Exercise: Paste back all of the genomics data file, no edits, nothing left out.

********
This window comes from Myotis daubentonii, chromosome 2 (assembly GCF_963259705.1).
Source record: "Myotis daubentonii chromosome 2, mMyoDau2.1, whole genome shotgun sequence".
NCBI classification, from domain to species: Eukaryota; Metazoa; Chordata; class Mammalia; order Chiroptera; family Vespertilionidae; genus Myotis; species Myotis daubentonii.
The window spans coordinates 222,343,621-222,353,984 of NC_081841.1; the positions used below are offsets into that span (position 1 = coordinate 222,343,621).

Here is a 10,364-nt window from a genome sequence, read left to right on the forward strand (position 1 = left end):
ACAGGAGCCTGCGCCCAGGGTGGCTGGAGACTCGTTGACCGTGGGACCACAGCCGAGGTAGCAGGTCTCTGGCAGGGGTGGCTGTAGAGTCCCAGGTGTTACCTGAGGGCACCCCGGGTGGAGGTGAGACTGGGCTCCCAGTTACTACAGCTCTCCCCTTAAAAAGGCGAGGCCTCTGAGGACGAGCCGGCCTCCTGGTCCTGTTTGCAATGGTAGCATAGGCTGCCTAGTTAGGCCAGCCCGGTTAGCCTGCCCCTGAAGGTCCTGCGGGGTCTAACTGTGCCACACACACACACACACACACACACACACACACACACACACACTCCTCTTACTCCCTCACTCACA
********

This window comes from Myotis daubentonii, chromosome 2 (assembly GCF_963259705.1).
Source record: "Myotis daubentonii chromosome 2, mMyoDau2.1, whole genome shotgun sequence".
NCBI classification, from domain to species: Eukaryota; Metazoa; Chordata; class Mammalia; order Chiroptera; family Vespertilionidae; genus Myotis; species Myotis daubentonii.
The window spans coordinates 222,343,621-222,353,984 of NC_081841.1; the positions used below are offsets into that span (position 1 = coordinate 222,343,621).

Here is a 10,364-nt window from a genome sequence, read left to right on the forward strand (position 1 = left end):
ACAGGAGCCTGCGCCCAGGGTGGCTGGAGACTCGTTGACCGTGGGACCACAGCCGAGGTAGCAGGTCTCTGGCAGGGGTGGCTGTAGAGTCCCAGGTGTTACCTGAGGGCACCCCGGGTGGAGGTGAGACTGGGCTCCCAGTTACTACAGCTCTCCCCTTAAAAAGGCGAGGCCTCTGAGGACGAGCCGGCCTCCTGGTCCTGTTTGCAATGGTAGCATAGGCTGCCTAGTTAGGCCAGCCCGGTTAGCCTGCCCCTGAAGGTCCTGCGGGGTCTAACTGTGCCACACACACACACACACACACACACACACACACACACACACACTCCTCTTACTCCCTCACTCACA